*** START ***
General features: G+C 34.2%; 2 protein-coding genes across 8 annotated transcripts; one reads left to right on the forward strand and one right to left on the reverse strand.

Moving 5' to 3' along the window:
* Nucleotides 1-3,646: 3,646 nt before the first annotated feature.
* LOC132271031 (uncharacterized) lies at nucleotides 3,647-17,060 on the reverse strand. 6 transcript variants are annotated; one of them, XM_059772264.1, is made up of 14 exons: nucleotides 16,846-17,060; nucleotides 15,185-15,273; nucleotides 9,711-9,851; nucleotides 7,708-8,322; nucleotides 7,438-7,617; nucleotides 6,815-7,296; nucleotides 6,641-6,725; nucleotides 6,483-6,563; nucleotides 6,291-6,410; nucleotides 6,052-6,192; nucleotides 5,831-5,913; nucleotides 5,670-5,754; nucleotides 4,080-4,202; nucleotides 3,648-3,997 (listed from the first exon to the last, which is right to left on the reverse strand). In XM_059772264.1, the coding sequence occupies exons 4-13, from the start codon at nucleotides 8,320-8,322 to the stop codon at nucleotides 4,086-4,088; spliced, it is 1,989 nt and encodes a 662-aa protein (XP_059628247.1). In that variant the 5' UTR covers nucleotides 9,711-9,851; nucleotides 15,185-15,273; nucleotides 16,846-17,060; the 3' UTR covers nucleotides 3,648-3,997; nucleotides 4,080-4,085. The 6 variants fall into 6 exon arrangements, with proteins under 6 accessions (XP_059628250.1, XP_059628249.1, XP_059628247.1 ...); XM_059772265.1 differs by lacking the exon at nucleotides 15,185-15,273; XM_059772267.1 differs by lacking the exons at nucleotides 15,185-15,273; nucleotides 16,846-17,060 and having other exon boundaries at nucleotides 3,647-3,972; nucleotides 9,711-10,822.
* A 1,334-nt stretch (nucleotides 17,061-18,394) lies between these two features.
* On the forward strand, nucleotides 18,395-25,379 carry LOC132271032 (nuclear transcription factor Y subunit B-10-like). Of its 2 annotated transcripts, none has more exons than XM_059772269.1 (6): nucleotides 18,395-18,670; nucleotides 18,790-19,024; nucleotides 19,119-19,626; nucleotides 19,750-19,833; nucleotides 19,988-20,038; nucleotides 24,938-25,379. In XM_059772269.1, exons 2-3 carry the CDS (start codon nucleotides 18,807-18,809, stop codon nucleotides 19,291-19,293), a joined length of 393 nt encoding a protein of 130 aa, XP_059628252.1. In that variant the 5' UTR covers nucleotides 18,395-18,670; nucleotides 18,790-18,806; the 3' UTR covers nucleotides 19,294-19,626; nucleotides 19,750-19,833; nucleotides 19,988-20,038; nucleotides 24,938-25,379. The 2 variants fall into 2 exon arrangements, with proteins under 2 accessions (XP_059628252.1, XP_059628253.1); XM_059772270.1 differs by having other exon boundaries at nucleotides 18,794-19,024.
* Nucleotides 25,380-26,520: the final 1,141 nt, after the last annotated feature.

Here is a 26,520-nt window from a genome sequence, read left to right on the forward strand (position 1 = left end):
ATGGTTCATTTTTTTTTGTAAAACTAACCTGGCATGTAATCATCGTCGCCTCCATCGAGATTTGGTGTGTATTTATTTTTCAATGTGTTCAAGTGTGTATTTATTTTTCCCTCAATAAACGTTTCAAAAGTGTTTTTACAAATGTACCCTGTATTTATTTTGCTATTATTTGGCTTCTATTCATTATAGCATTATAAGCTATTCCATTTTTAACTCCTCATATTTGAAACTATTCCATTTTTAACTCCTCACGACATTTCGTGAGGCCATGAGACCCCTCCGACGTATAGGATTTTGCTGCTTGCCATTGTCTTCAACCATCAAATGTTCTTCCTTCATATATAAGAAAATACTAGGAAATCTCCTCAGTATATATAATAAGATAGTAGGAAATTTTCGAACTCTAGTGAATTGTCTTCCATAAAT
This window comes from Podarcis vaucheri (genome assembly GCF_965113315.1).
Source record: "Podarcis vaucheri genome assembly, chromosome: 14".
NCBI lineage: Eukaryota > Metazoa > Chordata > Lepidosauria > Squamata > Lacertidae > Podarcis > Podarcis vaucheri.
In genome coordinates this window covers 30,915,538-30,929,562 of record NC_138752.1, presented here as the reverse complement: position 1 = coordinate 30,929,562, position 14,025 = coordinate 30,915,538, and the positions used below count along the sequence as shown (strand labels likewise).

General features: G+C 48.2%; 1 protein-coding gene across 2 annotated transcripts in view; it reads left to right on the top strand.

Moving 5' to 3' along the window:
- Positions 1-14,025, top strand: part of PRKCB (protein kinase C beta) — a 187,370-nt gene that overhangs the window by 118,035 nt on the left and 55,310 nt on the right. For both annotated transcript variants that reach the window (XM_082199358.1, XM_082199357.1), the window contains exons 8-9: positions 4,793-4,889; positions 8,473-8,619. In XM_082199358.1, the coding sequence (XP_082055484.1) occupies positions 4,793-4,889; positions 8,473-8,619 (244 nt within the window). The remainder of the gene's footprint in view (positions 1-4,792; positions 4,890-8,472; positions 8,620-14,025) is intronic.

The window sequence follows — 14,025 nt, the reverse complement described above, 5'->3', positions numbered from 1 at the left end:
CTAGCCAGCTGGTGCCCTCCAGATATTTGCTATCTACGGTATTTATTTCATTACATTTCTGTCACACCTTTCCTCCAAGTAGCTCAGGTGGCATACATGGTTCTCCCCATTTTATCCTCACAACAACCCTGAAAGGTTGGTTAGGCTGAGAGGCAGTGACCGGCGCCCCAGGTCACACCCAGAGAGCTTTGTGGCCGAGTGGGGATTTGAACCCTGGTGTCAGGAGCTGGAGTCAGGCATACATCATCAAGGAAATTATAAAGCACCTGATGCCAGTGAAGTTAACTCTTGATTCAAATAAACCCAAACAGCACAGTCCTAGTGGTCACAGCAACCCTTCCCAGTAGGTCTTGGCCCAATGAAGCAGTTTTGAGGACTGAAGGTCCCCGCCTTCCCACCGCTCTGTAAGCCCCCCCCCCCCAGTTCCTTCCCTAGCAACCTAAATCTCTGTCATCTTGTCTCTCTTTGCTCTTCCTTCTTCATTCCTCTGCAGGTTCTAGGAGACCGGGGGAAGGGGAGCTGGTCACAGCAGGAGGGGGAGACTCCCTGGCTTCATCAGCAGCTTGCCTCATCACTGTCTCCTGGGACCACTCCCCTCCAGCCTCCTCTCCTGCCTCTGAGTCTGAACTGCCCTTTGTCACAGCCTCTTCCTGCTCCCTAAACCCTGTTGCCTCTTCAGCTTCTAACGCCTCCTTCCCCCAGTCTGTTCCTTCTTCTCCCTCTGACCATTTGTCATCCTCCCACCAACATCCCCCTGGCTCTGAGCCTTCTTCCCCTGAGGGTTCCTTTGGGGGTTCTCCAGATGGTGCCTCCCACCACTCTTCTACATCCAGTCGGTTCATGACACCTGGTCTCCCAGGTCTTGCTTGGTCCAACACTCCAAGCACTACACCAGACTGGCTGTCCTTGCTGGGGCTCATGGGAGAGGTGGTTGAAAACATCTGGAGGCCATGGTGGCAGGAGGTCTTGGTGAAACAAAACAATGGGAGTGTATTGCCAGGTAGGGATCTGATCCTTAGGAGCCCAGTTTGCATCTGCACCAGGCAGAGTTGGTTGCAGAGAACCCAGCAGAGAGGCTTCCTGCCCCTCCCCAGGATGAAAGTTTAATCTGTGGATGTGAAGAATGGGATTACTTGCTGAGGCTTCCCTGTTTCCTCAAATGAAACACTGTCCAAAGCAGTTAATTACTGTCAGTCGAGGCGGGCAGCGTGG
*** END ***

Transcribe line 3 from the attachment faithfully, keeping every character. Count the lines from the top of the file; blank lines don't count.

* Nucleotides 1-3,646: 3,646 nt before the first annotated feature.